Where then do the negative behaviors of individuals such as overbuying, hoarding, and not complying governments’ orders further create negative externalities for society (e.g., spreading the COVID-19 further, expansion of lockdowns, etc.) come from? Ahmed, et al (2020) also discussed that such individuals are showcasing behavior that prefer their short-term gains over society’s long-term gains may be due to their bounded rationality (BR) as individuals. Because of the influence of humans’ emotions and motivations on their mind and cognitive process, their beliefs and choices are rationally bounded and imperfect (Kahneman, 2011; Simon, 1995). To control the spread of the coronavirus and plummeting the associated human and economic losses, depending only on individual-based decisions due to their BR is, though, necessary but not sufficient. The pandemic, which is a threat to human beings physically, is also creating a social dilemma—a conflict between individual self-interests versus collective social interests. Individual either intentionally (i.e., maybe rationally) or unintentionally (maybe unethically) act in a way that maximize their short-term benefits but at the long-term cost of collective societal interests.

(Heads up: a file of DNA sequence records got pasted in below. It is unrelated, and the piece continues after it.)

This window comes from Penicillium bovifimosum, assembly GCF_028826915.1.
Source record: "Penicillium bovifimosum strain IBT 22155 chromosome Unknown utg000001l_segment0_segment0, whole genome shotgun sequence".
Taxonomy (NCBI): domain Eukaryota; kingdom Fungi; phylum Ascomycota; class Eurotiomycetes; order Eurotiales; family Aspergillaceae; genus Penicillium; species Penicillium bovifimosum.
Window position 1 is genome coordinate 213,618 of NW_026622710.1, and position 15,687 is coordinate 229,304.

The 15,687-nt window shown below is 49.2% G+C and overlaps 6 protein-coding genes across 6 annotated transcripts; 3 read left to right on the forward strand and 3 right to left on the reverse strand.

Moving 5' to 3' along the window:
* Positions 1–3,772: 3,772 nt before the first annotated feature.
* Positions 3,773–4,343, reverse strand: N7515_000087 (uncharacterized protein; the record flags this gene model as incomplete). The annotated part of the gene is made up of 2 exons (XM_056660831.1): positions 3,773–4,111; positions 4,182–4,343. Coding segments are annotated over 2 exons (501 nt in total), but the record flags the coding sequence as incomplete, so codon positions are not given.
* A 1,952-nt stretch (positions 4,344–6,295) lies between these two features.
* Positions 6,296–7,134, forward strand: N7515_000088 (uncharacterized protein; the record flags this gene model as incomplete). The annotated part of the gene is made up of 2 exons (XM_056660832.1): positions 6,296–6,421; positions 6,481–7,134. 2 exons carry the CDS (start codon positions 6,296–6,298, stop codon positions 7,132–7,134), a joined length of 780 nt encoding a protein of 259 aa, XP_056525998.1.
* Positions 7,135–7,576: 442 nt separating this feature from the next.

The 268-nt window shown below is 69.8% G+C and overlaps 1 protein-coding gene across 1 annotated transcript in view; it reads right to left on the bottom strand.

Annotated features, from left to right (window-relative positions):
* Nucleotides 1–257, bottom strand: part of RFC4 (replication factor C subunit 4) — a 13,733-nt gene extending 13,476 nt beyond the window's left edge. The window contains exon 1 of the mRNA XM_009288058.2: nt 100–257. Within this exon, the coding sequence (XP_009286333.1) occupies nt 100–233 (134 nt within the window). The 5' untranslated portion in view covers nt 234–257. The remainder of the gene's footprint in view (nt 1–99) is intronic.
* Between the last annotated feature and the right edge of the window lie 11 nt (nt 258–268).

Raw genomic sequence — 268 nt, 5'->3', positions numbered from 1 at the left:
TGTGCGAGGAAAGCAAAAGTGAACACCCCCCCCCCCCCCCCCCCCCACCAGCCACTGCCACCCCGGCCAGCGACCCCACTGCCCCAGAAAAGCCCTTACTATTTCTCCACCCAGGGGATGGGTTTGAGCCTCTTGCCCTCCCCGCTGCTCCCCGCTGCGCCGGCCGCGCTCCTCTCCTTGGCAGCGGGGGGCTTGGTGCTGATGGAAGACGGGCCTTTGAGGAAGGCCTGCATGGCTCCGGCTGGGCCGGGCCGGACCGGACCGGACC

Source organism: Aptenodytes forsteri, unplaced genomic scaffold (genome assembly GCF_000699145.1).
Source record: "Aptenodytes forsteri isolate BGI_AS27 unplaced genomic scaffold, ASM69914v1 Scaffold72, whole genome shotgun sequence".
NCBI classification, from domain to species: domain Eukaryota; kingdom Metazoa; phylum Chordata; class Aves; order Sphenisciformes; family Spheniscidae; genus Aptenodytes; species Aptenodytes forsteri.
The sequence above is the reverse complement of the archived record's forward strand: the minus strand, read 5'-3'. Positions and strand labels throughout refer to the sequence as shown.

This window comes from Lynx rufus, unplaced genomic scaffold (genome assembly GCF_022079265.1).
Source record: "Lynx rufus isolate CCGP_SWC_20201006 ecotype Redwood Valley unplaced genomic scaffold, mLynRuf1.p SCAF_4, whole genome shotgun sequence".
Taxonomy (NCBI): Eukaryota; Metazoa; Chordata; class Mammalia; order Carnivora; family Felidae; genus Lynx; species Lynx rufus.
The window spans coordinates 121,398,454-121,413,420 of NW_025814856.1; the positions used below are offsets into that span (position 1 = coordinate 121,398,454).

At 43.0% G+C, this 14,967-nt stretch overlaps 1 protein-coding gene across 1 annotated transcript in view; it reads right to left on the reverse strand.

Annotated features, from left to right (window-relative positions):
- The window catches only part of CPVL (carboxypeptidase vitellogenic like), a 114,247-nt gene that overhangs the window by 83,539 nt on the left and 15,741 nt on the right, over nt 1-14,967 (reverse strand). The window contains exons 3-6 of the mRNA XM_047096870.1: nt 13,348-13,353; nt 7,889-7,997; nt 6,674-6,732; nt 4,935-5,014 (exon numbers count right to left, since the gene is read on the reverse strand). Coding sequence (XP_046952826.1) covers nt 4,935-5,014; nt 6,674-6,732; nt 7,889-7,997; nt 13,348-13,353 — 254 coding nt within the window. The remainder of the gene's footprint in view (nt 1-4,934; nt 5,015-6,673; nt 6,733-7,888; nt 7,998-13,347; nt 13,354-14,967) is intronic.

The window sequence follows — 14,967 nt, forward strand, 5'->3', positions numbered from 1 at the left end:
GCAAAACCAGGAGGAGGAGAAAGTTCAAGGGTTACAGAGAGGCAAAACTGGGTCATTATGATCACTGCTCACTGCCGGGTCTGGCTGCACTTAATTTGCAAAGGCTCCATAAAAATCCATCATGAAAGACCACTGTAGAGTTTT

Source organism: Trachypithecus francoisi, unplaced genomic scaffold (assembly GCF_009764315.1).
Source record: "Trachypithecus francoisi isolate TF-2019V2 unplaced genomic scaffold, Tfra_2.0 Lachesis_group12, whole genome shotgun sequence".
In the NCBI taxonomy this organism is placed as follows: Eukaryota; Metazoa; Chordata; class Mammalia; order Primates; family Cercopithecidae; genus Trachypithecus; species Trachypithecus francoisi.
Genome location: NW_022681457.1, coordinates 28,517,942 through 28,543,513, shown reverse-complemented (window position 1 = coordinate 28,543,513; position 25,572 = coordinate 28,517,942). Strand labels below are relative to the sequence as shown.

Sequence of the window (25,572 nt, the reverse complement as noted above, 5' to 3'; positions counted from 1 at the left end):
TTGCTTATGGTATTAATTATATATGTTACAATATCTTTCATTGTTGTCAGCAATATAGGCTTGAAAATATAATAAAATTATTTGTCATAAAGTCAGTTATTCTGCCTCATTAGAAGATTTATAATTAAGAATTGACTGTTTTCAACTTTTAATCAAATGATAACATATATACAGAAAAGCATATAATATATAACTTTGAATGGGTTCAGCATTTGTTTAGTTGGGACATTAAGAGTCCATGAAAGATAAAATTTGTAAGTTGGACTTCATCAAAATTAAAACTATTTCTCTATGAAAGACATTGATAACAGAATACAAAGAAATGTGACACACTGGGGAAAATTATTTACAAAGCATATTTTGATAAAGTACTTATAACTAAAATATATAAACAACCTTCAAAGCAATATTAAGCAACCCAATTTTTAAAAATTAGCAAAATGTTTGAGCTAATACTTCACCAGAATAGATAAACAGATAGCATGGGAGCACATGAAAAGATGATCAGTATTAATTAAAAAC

It should then be noted that upon re-entry there will be hiccups in relating to each other, especially when TMT driven motivation meet those who are BR driven. The effects of prosocial and antisocial personality tendencies and context-related state factors on compliance with protective behaviors to prevent the spread of coronavirus infections result in a mix between the six types of prosocial tendencies (altruism, dire, compliant, emotional, public, and anonymous), and selfishness as the antisocial tendency were included as personality factors, while fear related to the pandemic and empathy toward vulnerable groups (i.e., those in forced isolation) were context-related factors. The mediation effect of empathy and moderation effect of fear showed some correlation between personality factors and protective behaviors in socialization.